SEASCALE, England — A taxi driver drove his vehicle on a shooting rampage across a tranquil stretch of northwest England on Wednesday, methodically killing 12 people and wounding 25 others before turning the gun on himself, officials said.
The rampage in the county of Cumbria was Britain's deadliest mass shooting since 1996 and it jolted a country where handguns are banned and multiple shootings rare.
The body of the suspected gunman, 52-year-old Derrick Bird, was found in woods near Boot, a hamlet popular with hikers and vacationers in England's hilly, scenic Lake District. Police said two weapons were recovered from the scene.
Eight of the wounded were in the hospital, with three of them in critical condition. In a sign of the scale of the tragedy, Queen Elizabeth II issued a message saying she was "deeply shocked" and shared in "the grief and horror of the whole country." She passed on her sympathy to the families of the victims.
Police said it was too early to say what the killer's motive was, or whether the shootings had been random. Some reports said Bird had quarreled with fellow cab drivers the night before the killings.
Peter Leder, a taxi driver who knew Bird, said he had seen the gunman Tuesday and didn't notice anything that was obviously amiss. But he was struck by Bird's departing words.
"When he left he said, 'See you Peter, but I won't see you again,' " Leder told Channel 4 News.
The first shootings were reported in the coastal town of Whitehaven.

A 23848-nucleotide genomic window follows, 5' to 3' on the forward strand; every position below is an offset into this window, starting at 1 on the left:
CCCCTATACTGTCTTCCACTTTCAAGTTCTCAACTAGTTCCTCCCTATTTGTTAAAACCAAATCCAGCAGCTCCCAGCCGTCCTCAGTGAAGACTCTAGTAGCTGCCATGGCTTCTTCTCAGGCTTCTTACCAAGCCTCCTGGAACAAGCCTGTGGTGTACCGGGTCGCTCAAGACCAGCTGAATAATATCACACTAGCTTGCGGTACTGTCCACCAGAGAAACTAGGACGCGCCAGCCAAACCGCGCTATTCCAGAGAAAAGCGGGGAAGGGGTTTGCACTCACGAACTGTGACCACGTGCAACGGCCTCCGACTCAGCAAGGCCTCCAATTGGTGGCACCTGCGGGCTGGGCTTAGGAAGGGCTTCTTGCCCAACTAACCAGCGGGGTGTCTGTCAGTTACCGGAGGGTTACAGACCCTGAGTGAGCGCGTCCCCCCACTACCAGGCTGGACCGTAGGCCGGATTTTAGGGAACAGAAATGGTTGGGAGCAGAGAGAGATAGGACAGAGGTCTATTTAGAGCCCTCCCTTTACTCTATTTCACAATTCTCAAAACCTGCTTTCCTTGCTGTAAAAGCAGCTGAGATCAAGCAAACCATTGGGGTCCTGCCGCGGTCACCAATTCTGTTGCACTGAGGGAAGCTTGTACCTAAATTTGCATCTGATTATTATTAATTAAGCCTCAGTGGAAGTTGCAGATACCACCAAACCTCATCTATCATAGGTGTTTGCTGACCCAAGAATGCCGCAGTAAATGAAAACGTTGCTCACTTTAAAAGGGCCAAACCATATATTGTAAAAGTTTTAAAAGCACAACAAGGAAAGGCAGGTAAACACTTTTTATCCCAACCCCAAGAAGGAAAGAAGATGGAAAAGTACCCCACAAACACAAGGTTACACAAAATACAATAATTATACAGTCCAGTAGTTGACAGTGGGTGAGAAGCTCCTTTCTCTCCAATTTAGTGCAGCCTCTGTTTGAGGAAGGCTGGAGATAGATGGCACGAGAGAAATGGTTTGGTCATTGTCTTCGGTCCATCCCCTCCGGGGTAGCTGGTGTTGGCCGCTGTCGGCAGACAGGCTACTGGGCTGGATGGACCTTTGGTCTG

Police warned residents to stay indoors as they tracked the gunman's progress across the county. Witnesses described seeing the gunman driving around shooting from the window of his car.
Victims died in Seascale and Egremont, near Whitehaven, and in Gosforth, where a farmer's son was shot dead in a field. Workers at the nearby Sellafield nuclear processing plant were ordered to stay inside while the gunman was on the loose.
Police Deputy Chief Constable Stuart Hyde said there were 30 separate crime scenes. Many bodies remained on the ground late Wednesday, covered with sheets, awaiting the region's small and overstretched force of forensic officers.
Deadly shootings are rare in Britain, where gun ownership is tightly restricted. In recent years, there have been fewer than 100 gun murders annually across the country.
Rules on gun ownership were tightened after two massacres in the 1980s and 1990s. In 1987, gun enthusiast Michael Ryan killed 16 people in the English town of Hungerford. In 1996, Thomas Hamilton killed 16 children and a teacher at a primary school in Dunblane, Scotland.